With more than 100 stunning islands, each offering something unique of its own, you can’t travel all the way to the Seychelles and visit only one. It’s a great destination for island hopping, or pick a few of these and stay awhile.
Mahe Island is the largest, home to the majority of the population and the international airport where you’ll fly in. It’s worth spending time here with its excellent mix of attractions and natural sights. When it comes to the latter, you’ll find the archipelago’s quintessential white sandy beaches, and crystal-clear blue waters for snorkeling and diving, along with scenic trails for hiking in Morne Seychellois National Park, which wind through a brilliant green forest beneath the highest peak in the Seychelles. From there you’ll get a breathtaking view of Mahe, the Indian Ocean and nearby islands.
Mahe is also some to the walkable capital city of Victoria with arts and crafts markets to browse and beautiful botanical gardens with some 200 plant species and giant Aldabra tortoises.
Beach-hopping is a must too – rent a car, and bring or rent snorkel gear. There are many great spots for exploring the underwater world, like Anse Takamaka, a sweep of long beach in the south-east, or Anse Soleil which boasts a vibrant reef just offshore. You’ll find lots of hotels and resorts too, many with a wide range of amenities and activities, like Constance Ephelia which offers unique experiences like rock climbing and ziplining, along with the Indian Ocean’s largest spa.
Have you ever fantasized about living on your own private desert island? Denis Island is about as close as you can get. The most northly in the Seychelles, you’ll enjoy barefoot luxury while immersed in the breathtaking natural sights and the sounds of the wildlife, including many endemic Seychelles’ bird species.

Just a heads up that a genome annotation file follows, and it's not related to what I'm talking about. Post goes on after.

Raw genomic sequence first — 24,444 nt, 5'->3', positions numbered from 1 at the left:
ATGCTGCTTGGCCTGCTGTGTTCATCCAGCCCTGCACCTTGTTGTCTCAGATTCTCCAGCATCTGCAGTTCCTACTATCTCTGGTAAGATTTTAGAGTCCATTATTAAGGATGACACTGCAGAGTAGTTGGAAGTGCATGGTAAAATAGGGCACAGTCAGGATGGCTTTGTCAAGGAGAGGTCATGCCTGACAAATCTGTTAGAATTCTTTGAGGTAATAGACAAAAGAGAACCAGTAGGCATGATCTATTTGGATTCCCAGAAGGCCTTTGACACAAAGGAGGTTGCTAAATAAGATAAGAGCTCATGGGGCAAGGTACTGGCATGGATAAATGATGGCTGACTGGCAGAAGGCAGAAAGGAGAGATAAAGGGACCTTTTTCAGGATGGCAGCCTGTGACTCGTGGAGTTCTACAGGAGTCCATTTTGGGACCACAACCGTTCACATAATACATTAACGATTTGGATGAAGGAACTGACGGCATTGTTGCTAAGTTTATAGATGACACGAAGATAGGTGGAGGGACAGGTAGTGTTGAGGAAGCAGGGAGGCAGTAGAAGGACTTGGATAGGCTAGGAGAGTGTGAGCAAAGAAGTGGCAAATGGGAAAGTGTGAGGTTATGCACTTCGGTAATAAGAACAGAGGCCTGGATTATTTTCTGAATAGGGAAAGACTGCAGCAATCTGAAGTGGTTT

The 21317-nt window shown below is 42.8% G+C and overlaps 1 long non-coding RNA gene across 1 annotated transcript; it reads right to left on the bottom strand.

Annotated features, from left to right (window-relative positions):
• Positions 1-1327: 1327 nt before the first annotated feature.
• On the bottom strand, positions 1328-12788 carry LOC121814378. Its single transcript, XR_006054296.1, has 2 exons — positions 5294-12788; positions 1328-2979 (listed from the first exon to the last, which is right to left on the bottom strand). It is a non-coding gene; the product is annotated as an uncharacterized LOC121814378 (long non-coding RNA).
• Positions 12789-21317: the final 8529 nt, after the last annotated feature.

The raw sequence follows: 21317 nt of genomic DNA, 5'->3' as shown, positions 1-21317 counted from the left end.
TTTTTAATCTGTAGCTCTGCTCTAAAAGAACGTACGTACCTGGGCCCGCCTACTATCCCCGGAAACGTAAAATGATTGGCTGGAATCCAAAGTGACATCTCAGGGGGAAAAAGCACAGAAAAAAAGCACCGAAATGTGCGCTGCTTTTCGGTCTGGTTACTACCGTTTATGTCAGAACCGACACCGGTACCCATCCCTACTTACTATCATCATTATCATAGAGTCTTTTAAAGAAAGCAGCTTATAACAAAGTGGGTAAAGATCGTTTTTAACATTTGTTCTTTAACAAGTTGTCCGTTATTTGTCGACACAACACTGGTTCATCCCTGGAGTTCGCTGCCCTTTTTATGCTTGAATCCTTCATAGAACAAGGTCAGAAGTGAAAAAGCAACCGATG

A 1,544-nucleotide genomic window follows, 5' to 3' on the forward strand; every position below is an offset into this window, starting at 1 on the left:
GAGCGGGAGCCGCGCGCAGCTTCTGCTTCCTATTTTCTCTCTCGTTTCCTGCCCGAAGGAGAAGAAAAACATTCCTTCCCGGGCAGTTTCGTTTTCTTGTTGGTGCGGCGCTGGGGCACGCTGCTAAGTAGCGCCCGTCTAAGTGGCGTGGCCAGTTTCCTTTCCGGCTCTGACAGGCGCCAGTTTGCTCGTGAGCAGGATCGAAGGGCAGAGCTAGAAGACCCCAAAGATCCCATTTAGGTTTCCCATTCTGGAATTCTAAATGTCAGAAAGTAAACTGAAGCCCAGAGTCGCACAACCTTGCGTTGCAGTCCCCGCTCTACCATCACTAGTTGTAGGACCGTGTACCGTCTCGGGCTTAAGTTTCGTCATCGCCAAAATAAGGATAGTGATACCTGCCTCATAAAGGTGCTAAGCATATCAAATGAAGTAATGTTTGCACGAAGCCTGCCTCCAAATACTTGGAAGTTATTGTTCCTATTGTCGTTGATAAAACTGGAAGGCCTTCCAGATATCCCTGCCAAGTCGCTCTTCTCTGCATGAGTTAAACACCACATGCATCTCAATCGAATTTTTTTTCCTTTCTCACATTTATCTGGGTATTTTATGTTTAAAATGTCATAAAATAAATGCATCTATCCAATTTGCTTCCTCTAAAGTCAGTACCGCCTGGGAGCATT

Praslin is the place to go for a laid-back escape. While it’s about a third of Mahe’s size, it’s has plenty of postcard-perfect beaches and alluring coves. With Curieuse Marine National Park bordering its north coast, you can enjoy outstanding snorkeling here, or by taking a catamaran tour to the outlying islands like the Soeurs. Enjoy strolls along the sand and dining at beachside eateries that serve that fresh catch of the day like grilled parrotfish – the island is known for its tasty Creole cuisine too. In Valle de Mai National Park you can see the unique native coco der mer palms that produce massive, 40-pound seeds. From here, there are trails connected to Praslin National Park, known for its rare birds and plants.
Just a 15-minute ferry ride from Praslin, La Digue is a similar in size to New York’s Central Park, and as there only a few motorized vehicles, with most getting around on foot or bicycle, it has an especially peaceful feel while bringing visitors back to another time. It’s the place to go if you prefer exploring on your own without needing a map, hiking or biking from beach to beach, discovering hidden, often deserted and untouched coves.
Walk from Grand Anse and you’ll find coves strewn with smooth boulders, sculpted by the sea. Framed by vibrant greenery, it provides a stunning contrast. Continue to Anse Cocos, perhaps stopping to buy a fresh-cut coconut from a vendor, before taking a dip in the natural pool formed by boulders at the beach’s end. In the afternoon, take a stroll around the marina, watching the fishing boats come in with their fresh catch which will be served in the little Creole eateries along the coast.
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